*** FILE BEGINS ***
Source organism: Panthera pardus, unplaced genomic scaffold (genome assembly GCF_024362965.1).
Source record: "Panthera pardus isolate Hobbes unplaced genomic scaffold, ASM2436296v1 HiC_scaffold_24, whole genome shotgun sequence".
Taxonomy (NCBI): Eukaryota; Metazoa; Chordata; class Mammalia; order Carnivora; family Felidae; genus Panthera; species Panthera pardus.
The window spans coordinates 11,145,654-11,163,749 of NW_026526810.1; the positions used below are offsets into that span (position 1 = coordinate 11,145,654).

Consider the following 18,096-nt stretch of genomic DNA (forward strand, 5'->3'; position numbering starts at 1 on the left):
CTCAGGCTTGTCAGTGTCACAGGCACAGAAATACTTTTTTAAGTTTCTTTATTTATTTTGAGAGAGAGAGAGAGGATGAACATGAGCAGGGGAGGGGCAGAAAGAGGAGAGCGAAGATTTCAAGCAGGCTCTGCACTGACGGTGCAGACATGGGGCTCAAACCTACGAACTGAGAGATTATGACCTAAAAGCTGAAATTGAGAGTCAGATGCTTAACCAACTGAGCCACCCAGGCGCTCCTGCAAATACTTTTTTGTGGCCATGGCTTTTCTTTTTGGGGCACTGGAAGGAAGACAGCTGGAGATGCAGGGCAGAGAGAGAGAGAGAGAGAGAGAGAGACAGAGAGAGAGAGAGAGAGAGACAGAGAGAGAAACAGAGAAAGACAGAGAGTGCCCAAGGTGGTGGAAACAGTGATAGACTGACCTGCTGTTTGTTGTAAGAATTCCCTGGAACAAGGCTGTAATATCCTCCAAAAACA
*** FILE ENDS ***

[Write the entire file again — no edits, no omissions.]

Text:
Source organism: Panthera pardus, unplaced genomic scaffold (genome assembly GCF_024362965.1).
Source record: "Panthera pardus isolate Hobbes unplaced genomic scaffold, ASM2436296v1 HiC_scaffold_24, whole genome shotgun sequence".
Taxonomy (NCBI): Eukaryota; Metazoa; Chordata; class Mammalia; order Carnivora; family Felidae; genus Panthera; species Panthera pardus.
The window spans coordinates 11,145,654-11,163,749 of NW_026526810.1; the positions used below are offsets into that span (position 1 = coordinate 11,145,654).

Consider the following 18,096-nt stretch of genomic DNA (forward strand, 5'->3'; position numbering starts at 1 on the left):
CTCAGGCTTGTCAGTGTCACAGGCACAGAAATACTTTTTTAAGTTTCTTTATTTATTTTGAGAGAGAGAGAGAGGATGAACATGAGCAGGGGAGGGGCAGAAAGAGGAGAGCGAAGATTTCAAGCAGGCTCTGCACTGACGGTGCAGACATGGGGCTCAAACCTACGAACTGAGAGATTATGACCTAAAAGCTGAAATTGAGAGTCAGATGCTTAACCAACTGAGCCACCCAGGCGCTCCTGCAAATACTTTTTTGTGGCCATGGCTTTTCTTTTTGGGGCACTGGAAGGAAGACAGCTGGAGATGCAGGGCAGAGAGAGAGAGAGAGAGAGAGAGAGACAGAGAGAGAGAGAGAGAGAGACAGAGAGAGAAACAGAGAAAGACAGAGAGTGCCCAAGGTGGTGGAAACAGTGATAGACTGACCTGCTGTTTGTTGTAAGAATTCCCTGGAACAAGGCTGTAATATCCTCCAAAAACA